Brush with rich and famous

I have always had a dream.

I stroll out of the airport terminal immaculately attired to see a smiling local man with a cardboard sign sporting my name.

He whisks me off in a private car with my own private driver to an exotic villa overlooking the beautiful blue sea with a beautiful lady on my arm feeling a tad like James Bond with whisky instead of martini.


Derek Milroy (R, 1st) with his wife (L, 1st) and Michelin-star chef Michel Roux 

Well, my dream finally became reality after I was fortunate enough to be invited along with my stunning wife to sample Michelin-star chef Michel Roux’s cuisine at La Maison 1888 located in the super-posh Intercontinental Đà Nẵng Sun Peninsula Resort.


I can assure the Tuổi Trẻ readers this is not normally my hotel of choice and was a once in a lifetime stay due to my Scottish frugality, fighting the few thousand đồng left in my wallet.

But when the Lord deals you a good hand, you have to enjoy it as the moment is gone far too quickly as I write this with post-weekend getaway blues.


We had all the amenities of celebrity life at our disposal in the village of villas there at the resort.

A little golf-cart whisking you from the beach, restaurant or reception and not forgetting to mention the first resort in Việt Nam to have its own, albeit small, cable car.

Having never been to Đà Nẵng before it was also a chance to look around the city, find out about the local craftsmen, the dilapidated American bases from yesteryear, the beach and seafood specialties – and we even had the chance to check out Hội An Ancient Town for a few hours before the midday heat got the better of us.

And not forgetting to mention the dragon bridge which only officially opened the day we arrived.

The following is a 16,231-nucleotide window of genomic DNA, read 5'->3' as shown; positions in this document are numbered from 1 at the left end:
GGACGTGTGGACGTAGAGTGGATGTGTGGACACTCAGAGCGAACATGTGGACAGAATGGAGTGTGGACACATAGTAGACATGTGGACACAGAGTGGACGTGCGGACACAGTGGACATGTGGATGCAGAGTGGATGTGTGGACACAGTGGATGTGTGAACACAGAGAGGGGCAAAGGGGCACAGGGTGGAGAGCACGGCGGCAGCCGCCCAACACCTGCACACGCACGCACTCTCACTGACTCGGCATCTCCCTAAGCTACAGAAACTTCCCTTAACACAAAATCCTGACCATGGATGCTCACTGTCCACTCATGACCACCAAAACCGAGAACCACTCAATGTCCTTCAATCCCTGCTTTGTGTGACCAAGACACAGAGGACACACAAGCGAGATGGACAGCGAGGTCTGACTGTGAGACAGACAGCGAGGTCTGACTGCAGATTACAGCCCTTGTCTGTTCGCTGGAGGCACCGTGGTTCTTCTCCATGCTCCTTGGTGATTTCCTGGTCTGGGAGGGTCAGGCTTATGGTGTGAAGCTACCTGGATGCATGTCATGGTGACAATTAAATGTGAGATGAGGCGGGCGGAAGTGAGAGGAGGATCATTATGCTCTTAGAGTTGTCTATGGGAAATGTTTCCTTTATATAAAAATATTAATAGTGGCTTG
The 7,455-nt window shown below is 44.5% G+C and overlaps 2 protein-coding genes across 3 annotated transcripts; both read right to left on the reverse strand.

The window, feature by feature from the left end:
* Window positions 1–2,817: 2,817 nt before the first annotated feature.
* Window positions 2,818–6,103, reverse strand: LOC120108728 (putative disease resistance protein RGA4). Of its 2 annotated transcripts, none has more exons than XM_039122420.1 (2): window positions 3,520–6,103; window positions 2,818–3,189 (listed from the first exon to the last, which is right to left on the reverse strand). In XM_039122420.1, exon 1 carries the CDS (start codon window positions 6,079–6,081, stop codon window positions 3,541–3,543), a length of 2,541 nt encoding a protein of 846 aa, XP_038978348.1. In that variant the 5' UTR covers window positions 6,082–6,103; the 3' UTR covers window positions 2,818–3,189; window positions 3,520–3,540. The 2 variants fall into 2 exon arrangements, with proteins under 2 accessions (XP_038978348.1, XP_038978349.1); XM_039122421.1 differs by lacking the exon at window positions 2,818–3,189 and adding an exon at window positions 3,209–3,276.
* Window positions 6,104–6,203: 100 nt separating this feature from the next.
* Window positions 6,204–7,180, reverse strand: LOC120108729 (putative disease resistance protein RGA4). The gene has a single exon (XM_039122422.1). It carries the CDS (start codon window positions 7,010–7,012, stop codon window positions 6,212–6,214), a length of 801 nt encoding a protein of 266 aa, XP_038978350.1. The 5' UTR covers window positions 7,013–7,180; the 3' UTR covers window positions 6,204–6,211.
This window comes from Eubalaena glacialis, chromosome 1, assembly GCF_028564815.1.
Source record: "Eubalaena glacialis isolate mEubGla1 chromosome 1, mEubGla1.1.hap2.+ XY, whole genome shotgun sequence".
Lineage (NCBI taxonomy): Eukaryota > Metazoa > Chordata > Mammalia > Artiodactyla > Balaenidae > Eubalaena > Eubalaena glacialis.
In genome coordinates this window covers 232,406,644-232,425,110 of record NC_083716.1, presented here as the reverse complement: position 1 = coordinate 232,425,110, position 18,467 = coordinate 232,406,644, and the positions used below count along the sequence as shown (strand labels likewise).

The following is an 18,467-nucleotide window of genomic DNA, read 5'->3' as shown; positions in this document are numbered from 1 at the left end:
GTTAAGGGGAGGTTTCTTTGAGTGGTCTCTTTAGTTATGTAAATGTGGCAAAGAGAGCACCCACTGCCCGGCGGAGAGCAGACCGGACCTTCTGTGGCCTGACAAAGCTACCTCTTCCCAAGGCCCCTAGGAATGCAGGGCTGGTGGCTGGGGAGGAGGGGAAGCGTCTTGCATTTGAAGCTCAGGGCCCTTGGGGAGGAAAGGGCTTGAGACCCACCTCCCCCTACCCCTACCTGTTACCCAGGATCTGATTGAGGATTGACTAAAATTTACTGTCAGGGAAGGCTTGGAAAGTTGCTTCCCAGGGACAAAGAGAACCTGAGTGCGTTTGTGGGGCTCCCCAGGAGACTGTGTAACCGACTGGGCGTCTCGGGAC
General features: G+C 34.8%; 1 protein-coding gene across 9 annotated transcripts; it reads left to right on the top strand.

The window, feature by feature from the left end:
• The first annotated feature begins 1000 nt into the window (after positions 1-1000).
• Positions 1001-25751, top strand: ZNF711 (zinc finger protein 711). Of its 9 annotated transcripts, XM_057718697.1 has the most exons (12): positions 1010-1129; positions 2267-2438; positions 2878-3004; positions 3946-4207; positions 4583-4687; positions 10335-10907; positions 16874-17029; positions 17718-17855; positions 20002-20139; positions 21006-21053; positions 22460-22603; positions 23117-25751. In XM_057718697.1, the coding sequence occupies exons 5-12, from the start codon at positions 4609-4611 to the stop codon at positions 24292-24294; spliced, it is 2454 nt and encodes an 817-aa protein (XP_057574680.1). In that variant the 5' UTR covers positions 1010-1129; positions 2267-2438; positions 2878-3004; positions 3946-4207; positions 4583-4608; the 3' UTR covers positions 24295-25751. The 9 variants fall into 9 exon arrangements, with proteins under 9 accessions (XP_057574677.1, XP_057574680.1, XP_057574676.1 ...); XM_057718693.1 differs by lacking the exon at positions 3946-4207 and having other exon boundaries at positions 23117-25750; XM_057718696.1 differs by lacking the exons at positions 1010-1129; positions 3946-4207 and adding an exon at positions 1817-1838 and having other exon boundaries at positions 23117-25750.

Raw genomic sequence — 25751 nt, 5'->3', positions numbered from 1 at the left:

We didn’t see any fire though, such is life.

But back to the man himself – Mr Roux.

Sometimes when you meet someone you admire from afar you are really disappointed.

This charismatic Frenchman is a real gentleman.

He took the trouble to show me around his kitchen and explain everything in great detail about his plans to train the first Michelin-star chef and make the La Maison the first Michelin-star restaurant if the red tape is in place.

He is not in it for the short-term and admits not only is he really fond of the Vietnamese cuisine.

Now, ask my wife – I am not a dab hand in the kitchen unless you are particularly fond of banh mi and cheese.

But I do admire someone who is really passionate about his work and his intensity and attention-to-detail was frankly impressive.

This man does not need to work and could sit with my feet and enjoy his vintage years.

But he admitted he loves a challenge and that is the reason he was lured to Việt Nam, not for the money.

He wants to make the Vietnamese chefs under his wing the best he possibly can and if anyone can do it….

Roux almost single-handedly, he had his brother Albert’s help, transformed cuisine in England so much so that he was personally thanked by Queen Elizabeth herself.

Now, he finds himself with another challenge in a country where the cuisine is famed, not necessarily the world over yet.

So if anything he will need to try harder to achieve his goals.

After enjoying dinner he shared a glass of red wine at our table and charmed the ladies with his anecdotes before it was time to call it a night.

The next morning it was time to head back to reality after our brush with luxury and as we headed off at 6am on our golf cart, who did we see bright and bushy-eyed at work?

Mr Roux had just returned from the food market in Đà Nẵng.

He was buzzing with enthusiasm and admitted that when he visits a new city the first thing he does is go to the local market.

His thinking is:

“How can you make food for local people if you don’t know what they eat?”

France and Britain’s loss is Việt Nam’s gain.

Let’s hope Mr Roux sticks around for a little while longer.




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